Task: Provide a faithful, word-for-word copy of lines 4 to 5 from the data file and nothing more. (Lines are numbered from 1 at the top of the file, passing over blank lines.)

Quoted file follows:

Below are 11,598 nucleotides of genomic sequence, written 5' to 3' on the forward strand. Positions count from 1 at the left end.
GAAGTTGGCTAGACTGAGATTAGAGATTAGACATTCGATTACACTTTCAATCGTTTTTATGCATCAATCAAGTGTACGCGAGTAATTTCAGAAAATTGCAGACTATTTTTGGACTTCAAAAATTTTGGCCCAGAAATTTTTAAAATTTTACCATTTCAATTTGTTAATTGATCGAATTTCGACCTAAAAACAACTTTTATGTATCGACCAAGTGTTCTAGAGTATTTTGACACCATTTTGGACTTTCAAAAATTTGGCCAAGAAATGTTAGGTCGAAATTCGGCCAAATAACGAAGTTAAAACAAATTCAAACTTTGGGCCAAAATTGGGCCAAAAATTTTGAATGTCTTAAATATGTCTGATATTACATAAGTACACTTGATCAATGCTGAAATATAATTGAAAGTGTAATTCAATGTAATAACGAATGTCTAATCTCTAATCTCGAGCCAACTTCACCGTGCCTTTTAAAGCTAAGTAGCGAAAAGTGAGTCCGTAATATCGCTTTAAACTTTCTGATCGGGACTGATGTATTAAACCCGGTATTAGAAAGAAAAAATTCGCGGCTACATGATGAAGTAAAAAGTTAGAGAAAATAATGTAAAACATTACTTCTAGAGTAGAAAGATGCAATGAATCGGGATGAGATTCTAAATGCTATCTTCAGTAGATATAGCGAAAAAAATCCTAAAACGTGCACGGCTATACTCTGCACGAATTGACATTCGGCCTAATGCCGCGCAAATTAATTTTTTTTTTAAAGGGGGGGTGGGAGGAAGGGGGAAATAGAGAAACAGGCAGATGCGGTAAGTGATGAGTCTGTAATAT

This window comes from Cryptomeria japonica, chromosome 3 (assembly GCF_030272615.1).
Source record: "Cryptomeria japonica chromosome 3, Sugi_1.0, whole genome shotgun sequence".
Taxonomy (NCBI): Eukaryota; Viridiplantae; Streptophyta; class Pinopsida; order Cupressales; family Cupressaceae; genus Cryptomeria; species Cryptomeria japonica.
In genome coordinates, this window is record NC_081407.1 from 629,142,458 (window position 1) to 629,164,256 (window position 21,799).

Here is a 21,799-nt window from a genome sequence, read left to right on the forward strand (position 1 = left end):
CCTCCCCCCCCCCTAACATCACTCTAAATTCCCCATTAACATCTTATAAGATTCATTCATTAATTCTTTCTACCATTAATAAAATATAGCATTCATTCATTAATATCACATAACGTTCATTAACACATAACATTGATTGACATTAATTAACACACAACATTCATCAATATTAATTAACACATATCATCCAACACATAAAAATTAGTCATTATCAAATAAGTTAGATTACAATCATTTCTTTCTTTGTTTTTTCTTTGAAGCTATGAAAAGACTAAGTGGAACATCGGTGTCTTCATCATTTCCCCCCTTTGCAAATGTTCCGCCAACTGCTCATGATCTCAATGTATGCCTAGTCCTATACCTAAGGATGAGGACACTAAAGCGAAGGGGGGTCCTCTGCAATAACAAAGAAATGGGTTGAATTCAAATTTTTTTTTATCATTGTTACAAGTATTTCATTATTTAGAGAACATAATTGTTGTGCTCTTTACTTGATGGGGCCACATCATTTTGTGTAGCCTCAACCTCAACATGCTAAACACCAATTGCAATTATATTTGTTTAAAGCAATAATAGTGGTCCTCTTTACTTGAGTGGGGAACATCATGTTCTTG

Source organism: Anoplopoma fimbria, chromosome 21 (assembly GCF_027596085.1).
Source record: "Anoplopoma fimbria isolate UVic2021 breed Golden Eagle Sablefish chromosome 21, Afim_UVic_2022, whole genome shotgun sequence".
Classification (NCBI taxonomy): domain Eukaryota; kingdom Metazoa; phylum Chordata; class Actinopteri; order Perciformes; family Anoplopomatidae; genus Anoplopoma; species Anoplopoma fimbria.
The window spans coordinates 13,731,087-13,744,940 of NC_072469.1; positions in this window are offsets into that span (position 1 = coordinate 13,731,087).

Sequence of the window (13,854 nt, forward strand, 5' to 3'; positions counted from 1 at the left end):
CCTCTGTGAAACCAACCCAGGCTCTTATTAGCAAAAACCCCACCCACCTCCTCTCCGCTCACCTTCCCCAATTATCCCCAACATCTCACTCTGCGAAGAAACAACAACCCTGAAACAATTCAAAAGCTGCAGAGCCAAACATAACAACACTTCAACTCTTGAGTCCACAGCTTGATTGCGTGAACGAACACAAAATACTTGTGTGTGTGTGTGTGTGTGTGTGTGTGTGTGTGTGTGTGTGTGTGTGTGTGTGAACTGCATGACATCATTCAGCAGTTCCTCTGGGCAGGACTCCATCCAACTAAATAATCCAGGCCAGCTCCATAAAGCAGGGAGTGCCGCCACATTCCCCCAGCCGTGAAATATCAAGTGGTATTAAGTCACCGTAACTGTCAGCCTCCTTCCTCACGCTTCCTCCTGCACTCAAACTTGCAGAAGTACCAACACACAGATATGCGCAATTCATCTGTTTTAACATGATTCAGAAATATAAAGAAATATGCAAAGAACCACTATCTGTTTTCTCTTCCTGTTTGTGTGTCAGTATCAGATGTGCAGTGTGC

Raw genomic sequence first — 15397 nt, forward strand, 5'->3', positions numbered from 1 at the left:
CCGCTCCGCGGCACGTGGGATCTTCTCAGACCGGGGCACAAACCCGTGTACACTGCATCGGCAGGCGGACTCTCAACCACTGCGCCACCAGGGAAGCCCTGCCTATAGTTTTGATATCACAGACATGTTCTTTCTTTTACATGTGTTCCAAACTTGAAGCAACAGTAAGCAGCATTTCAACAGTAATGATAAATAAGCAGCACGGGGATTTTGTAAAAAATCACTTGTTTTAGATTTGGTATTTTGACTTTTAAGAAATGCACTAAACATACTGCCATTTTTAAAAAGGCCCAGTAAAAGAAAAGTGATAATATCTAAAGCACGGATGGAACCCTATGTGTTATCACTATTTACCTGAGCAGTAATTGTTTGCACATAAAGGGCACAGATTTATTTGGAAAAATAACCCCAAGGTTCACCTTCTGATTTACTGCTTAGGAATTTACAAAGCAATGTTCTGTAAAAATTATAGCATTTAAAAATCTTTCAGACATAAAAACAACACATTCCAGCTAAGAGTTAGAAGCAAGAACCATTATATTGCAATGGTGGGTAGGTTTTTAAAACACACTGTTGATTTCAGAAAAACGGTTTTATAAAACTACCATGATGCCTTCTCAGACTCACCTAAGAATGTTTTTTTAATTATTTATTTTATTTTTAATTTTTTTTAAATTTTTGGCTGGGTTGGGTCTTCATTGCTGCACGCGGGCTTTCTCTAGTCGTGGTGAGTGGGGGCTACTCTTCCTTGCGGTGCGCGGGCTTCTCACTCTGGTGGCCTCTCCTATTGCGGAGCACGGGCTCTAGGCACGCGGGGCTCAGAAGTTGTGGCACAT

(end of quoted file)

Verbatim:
Source record: "Cryptomeria japonica chromosome 3, Sugi_1.0, whole genome shotgun sequence".
Taxonomy (NCBI): Eukaryota; Viridiplantae; Streptophyta; class Pinopsida; order Cupressales; family Cupressaceae; genus Cryptomeria; species Cryptomeria japonica.